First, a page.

The training is the first step in a program that will enable national Tawafa establishments to obtain tour guide licenses. The ceremony for the first of the tour guides to graduate from the training course took place in Makkah on Tuesday, at the National Tawafa Establishment for Pilgrims of Arab Countries (ARBHAJ).
SCTH Director-General Dr. Hisham bin Mohammed Madani said the commission has honored more than 135 male and female “Mutawwifs,” or guides, from ARBHAJ under the partnership between the SCTH and the ARBHAJ to train Tawafa guides to obtain tour guide licenses.
Madani said this is the first phase of an initiative to train guides at all Tawafa establishments, introducing pilgrims to a new concept by helping them visit all historical and archaeological sites and museums in Makkah after performing Hajj rituals.
“Tour guides are more and more dynamic and effective in the tourism industry, and have become an important and effective source of historical information,” he said and added that the tour guide now also functions as an ambassador for the authentic culture of the Kingdom, reflecting its cultural, natural and historical heritage.
Licensing Tawaf guides as tour guides, Madani said, will enrich the tourist experience in the holy capital.
The SCTH chief noted that the city is rich with myriad cultural treasures that need someone to showcase them for tourists.
“We at SCTH presented our experience in qualifying accredited tour guides and we look forward to improving tourism outputs to match the reality and requirements of the new phase,” he said. “In order to reach this goal, we are collaborating with all partners to reach satisfactory results to deal with all nationalities, tongues and cultural backgrounds from all parts of the world with satisfaction, love and positivity.”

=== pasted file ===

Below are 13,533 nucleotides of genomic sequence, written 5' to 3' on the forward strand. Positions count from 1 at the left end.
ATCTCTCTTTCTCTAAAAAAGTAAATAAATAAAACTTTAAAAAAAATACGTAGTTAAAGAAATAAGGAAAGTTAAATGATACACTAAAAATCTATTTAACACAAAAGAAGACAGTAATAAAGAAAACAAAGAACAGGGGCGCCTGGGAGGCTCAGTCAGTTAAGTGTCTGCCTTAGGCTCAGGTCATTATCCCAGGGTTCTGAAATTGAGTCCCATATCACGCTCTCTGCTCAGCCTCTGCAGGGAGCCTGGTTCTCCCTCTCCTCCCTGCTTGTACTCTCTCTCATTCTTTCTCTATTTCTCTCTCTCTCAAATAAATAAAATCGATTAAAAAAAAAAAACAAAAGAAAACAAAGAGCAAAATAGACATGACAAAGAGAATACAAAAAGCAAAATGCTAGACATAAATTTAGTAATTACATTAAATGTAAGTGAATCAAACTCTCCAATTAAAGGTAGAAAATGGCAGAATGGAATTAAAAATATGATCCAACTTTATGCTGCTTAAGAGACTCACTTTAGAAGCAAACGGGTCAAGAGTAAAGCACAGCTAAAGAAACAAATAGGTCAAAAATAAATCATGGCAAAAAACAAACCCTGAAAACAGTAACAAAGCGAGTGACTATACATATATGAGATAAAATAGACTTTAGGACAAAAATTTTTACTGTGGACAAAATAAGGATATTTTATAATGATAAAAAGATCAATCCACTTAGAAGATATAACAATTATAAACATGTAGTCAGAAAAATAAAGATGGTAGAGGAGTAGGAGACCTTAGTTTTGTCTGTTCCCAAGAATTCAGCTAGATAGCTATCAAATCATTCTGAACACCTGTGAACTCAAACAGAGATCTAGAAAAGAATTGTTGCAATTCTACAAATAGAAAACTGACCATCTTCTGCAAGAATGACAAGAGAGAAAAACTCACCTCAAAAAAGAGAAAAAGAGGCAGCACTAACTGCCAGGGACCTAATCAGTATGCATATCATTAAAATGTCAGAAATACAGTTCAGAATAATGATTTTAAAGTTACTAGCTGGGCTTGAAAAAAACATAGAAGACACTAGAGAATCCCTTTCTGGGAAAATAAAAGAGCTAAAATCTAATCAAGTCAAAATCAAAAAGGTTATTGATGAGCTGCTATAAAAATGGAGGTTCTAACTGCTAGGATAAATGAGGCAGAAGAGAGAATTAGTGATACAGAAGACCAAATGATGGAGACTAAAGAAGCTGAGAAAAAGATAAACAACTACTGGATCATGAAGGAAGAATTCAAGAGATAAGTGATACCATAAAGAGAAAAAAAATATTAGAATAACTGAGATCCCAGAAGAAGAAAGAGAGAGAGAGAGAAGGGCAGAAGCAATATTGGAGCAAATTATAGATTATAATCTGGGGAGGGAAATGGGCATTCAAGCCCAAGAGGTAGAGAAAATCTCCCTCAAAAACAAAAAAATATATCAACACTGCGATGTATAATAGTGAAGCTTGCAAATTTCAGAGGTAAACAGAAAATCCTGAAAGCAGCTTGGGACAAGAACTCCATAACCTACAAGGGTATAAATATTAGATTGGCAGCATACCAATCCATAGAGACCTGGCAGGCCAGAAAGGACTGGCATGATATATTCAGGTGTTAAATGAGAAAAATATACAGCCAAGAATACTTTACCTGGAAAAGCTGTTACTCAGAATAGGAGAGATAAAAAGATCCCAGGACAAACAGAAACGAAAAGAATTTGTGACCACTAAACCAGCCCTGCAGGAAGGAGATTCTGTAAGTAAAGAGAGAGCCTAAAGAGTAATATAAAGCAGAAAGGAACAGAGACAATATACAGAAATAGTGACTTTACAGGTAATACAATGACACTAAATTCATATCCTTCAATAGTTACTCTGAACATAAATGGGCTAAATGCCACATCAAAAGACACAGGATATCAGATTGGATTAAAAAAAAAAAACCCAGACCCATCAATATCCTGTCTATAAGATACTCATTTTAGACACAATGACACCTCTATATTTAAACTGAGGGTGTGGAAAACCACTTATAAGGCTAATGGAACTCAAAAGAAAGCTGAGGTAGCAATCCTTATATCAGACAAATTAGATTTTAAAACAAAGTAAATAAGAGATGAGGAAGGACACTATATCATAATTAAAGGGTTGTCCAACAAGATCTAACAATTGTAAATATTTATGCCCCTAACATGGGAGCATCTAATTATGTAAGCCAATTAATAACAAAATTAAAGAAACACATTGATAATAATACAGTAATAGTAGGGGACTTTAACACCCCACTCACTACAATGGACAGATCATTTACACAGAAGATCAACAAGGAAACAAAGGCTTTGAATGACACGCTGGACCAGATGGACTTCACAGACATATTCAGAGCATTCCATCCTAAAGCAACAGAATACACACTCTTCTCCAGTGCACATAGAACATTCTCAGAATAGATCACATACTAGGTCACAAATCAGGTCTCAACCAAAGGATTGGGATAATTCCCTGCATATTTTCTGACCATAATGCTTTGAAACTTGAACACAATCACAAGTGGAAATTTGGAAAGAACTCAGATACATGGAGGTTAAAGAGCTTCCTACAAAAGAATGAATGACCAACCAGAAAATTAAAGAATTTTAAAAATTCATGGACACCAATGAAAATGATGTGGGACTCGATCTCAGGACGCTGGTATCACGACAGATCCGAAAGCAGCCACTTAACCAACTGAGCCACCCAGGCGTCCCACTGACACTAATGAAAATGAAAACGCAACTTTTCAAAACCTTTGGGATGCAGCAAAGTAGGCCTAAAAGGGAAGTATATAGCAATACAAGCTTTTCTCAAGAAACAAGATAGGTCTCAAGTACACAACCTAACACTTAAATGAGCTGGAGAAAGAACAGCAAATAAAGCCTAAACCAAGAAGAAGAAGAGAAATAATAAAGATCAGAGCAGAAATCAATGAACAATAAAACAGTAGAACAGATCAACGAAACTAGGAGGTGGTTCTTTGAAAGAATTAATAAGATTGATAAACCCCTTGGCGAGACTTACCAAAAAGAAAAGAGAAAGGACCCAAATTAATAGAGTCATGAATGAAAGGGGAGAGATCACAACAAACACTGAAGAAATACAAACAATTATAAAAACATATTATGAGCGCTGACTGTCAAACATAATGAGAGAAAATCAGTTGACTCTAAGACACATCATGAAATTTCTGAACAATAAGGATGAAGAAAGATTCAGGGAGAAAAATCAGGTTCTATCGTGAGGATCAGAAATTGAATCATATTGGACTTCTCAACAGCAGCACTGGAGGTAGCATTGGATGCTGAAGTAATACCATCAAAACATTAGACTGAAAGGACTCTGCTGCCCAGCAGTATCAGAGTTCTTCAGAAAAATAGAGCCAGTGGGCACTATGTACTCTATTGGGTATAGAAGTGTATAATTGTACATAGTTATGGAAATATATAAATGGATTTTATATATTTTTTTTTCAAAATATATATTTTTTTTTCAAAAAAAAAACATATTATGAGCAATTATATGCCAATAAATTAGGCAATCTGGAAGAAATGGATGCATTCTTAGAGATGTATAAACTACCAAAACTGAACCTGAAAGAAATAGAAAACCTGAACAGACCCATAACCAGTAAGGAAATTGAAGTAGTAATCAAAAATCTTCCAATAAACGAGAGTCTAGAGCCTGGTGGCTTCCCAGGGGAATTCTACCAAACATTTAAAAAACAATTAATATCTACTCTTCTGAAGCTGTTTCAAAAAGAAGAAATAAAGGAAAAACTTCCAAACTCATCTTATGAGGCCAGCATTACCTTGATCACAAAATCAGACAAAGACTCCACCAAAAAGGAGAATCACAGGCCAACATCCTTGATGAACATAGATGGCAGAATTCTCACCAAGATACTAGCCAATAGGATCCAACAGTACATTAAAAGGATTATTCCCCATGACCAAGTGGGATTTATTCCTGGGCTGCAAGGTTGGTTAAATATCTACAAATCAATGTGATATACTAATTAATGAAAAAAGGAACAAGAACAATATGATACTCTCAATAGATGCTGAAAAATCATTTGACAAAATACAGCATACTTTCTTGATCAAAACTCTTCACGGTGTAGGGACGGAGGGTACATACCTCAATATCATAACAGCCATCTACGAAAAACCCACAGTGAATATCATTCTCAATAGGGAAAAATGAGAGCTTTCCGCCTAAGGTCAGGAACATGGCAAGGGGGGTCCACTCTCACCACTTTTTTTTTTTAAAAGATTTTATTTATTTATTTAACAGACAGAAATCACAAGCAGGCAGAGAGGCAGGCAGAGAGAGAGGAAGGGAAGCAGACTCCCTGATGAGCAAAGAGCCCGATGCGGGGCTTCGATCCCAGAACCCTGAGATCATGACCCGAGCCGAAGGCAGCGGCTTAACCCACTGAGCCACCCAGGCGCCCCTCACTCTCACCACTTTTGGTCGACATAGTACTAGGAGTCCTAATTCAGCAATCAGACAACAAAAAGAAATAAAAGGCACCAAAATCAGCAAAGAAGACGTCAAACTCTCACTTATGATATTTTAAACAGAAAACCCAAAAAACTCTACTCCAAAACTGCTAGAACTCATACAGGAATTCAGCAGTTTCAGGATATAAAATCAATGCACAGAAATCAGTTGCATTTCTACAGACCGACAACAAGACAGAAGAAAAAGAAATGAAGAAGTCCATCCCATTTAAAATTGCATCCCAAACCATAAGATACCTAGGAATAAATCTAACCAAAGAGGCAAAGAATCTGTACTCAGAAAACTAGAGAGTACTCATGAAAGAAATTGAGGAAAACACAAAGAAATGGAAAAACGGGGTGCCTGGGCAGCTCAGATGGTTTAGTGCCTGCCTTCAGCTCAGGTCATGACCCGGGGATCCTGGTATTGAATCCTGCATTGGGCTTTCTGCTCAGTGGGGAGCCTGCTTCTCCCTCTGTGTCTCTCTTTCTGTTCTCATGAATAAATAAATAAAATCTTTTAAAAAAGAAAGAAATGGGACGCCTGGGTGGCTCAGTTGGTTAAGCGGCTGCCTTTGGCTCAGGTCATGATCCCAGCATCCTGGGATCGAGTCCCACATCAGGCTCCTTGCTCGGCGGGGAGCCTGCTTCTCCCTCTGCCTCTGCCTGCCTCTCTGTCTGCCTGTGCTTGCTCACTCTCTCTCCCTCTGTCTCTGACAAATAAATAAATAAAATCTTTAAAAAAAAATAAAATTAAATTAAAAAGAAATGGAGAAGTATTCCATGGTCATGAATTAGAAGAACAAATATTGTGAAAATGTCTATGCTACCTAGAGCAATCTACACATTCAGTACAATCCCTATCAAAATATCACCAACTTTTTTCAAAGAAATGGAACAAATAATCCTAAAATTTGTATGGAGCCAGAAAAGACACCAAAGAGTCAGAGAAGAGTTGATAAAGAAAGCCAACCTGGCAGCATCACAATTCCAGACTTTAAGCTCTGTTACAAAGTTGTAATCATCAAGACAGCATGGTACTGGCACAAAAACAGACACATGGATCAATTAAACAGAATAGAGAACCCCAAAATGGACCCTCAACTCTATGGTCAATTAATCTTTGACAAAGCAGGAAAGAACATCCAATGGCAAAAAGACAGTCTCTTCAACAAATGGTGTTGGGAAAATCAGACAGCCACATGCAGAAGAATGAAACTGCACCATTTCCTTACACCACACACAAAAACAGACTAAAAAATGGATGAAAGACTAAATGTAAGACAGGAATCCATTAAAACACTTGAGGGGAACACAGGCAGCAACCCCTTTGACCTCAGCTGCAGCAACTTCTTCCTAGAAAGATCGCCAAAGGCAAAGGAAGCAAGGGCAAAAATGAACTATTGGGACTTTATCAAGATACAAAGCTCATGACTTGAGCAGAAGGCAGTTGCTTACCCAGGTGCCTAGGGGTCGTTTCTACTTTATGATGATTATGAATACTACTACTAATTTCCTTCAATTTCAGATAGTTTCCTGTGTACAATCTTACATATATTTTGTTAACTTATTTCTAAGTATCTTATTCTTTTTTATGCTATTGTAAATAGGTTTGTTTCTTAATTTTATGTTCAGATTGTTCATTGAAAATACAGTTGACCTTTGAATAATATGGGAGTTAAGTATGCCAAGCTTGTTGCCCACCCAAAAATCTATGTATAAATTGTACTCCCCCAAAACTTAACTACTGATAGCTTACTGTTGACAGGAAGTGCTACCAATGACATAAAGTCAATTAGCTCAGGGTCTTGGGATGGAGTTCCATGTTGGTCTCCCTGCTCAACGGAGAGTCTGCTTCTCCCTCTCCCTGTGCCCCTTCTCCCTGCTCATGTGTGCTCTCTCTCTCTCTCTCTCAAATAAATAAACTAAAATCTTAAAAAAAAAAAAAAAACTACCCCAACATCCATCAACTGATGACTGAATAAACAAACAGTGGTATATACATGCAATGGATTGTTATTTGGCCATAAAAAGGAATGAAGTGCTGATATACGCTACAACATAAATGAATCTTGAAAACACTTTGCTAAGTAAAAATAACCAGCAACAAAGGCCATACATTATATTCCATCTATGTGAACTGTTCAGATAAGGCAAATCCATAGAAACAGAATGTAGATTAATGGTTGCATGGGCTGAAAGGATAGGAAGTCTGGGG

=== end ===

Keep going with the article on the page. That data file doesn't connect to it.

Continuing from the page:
“We must look at tourism as an industry through which we present our vision, our goals and our ambitions. Makkah is the holy city that every Muslim looks forward to visiting after hearing about its great heritage. Our role is to provide knowledge and keep abreast of the tourist vision by qualifying and training tour guides, equipping them with the necessary skills and qualifications and honing their skills through required training programs. To this end, all partners must join their efforts and collaborate together to reach the desired goals.”

Initiative
Dr. Abdul Fattah bin Suleiman Mashat, deputy minister of Hajj and Umrah, said that the ministry is implementing an initiative to provide a professional license for everyone working at Hajj, not just in Tawaf.
He said: “A license takes any traditional work to a professional level, and hosting pilgrims must be included in this initiative, as part of Vision 2030, to focus on enriching the pilgrims’ experience, and not only on increasing their numbers.”
Mashat said it was important for pilgrims’ journeys to be coupled with trips to historical and archaeological sites. “We rely on male and female Tawaf guides to organize well-thought-out trips for the pilgrims so that they can enjoy all the historical and archaeological sites and landmarks in Makkah,” he added.